What We Don't Like
  • Overkill for most planted tanks

If you want all the bells and whistles for your plants, the Fluval Plant 3.0 was designed for a wide range of tanks and needs. This planted aquarium light is completely customizable throughout the available wavelengths and comes with pre-settings for common fish and plant origin waters.

One of the biggest considerations with this light is it will take you some time to set it up correctly. However, if you want to dial in every possible lighting nuance, then this is the light for you. If you’d rather plug it in and go, one of the presets might come close, but you may want to consider a different light with fewer features.

Price at time of publish: $190

Dimensions: 2.64 x 15 x 1.02 inches︱Watts: 32 W︱Colors: Full spectrum︱Color Temperature: Customizable

Best Budget

MingDak Aquarium Clip Light

MingDak Aquarium Clip Light


What We Like
  • Inexpensive

  • Easy to install

  • Quick control options

  • Built-in timer

What We Don't Like
  • Limited customizations

  • Minimal output

For small spaces with big light requirements, you need to look at the MingDak Aquarium Clip Light. With only 27 LEDs and 10 watts, this light can provide variable brightness, white, blue and 50:50 light variation and even has a built-in timer. For a very reasonable price, this light can provide good light for a variety of aquarium plants.

With its budget price tag, features and outputs are limited. However, setup is quick and easy and works with many aquarium tanks. This light has been specifically developed for aquarium plant needs, provided they are not too picky about their light spectrum.

Price at time of publish: $17

Dimensions: 2 x 11 x 1.5 inches︱Watts: 10 W︱Colors: Blue, White or 50:50 LEDs︱Color Temperature: Variable brightness

Best for Large Tanks

NICREW C10 Plants Freshwater LED Aquarium Light

NICREW C10 Plants Freshwater LED Aquarium Light


What We Like
  • Can fit 48 to 60 inch aquariums

  • Light spectrum specific to aquarium plants

  • Customizable color and brightness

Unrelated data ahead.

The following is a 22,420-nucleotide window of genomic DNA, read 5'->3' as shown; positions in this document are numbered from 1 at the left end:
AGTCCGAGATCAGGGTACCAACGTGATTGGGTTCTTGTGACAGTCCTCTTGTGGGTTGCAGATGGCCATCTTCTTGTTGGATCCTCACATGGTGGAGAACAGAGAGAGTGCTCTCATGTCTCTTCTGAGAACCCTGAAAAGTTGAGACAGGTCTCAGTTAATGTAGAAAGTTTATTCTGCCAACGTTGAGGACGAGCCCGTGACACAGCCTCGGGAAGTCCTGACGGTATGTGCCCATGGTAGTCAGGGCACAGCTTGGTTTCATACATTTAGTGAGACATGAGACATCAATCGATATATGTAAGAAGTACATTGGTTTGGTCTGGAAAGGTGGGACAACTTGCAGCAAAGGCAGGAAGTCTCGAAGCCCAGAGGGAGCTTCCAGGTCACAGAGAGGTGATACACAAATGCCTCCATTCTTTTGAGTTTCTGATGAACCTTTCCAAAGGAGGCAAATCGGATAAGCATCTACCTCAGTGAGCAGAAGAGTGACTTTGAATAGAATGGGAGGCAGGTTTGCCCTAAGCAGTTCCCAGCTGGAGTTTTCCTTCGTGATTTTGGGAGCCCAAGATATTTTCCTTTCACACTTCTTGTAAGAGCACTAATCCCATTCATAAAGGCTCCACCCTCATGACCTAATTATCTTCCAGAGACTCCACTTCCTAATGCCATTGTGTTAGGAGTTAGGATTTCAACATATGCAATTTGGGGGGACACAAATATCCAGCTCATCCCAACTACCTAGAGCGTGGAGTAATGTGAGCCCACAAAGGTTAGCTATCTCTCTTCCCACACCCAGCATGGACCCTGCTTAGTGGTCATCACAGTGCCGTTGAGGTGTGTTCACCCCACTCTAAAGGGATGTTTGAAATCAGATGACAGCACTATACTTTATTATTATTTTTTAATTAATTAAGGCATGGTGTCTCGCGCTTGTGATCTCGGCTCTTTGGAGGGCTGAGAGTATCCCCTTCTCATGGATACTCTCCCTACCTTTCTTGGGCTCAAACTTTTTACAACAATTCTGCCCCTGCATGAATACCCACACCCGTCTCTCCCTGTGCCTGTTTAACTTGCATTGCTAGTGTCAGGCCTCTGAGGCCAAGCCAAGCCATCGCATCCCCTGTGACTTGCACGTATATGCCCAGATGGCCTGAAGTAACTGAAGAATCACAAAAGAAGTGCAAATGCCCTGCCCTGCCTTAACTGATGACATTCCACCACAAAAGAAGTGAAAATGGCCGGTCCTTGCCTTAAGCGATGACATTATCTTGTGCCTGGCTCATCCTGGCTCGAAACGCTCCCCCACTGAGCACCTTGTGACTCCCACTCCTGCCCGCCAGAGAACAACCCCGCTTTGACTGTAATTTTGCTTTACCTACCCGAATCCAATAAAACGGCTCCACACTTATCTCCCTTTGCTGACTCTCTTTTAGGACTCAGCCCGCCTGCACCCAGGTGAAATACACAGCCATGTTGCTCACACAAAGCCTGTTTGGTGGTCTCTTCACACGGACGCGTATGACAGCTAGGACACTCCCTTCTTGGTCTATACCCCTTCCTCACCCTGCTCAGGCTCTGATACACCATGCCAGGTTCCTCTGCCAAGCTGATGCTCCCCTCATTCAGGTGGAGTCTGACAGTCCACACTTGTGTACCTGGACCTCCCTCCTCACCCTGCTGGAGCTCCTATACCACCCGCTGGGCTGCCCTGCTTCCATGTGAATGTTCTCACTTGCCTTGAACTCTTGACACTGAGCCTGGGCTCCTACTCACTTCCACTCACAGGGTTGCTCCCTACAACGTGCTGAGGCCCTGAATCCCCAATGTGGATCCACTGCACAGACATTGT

• LCD programming screen

What We Don't Like
  • Will not fit small aquariums

  • Limited setup information

If you have a large tank, you will need a large light! The NICREW comes in a variety of sizes, but the largest can cover up to a 60-inch tank. This line of lights was specifically designed to grow aquatic plants but can be customized to the settings you desire. This light comes with a user-friendly LCD screen to modify your light settings.

The NICREW light has a built in timer that automatically will dim on and off across your set light period. Very important with larger tanks is consideration with light distribution, so ensure you select a light that will be powerful enough for your larger tank setup. As with all lights, the deeper your plants, the harder your light will have to work. This may cause plants at shallower depths to get a little burnt, so try to keep all your plants within the same level of your tank.

Price at time of publish: $60

Dimensions: 45-60 inches by 3.5 x 1 inches︱Watts: 32︱Colors: White, blue and red LEDs︱Color Temperature: Adjustable (6,000-12,000K)

Final Verdict

When it comes to selecting an aquarium light for your aquatic plants, our top pick is the hygger 24/7 Aquarium LED light. For a reasonable price tag, easy use, and installation in addition to full customization, this light is the best choice for all aquarium plants. If you’re looking for more features, including mobile phone app control, you may want to upgrade to the Fluval Plant 3.0 LED, specifically designed with your aquatic plants in mind.

What to Look for in Planted Aquarium Lights

Color Temperature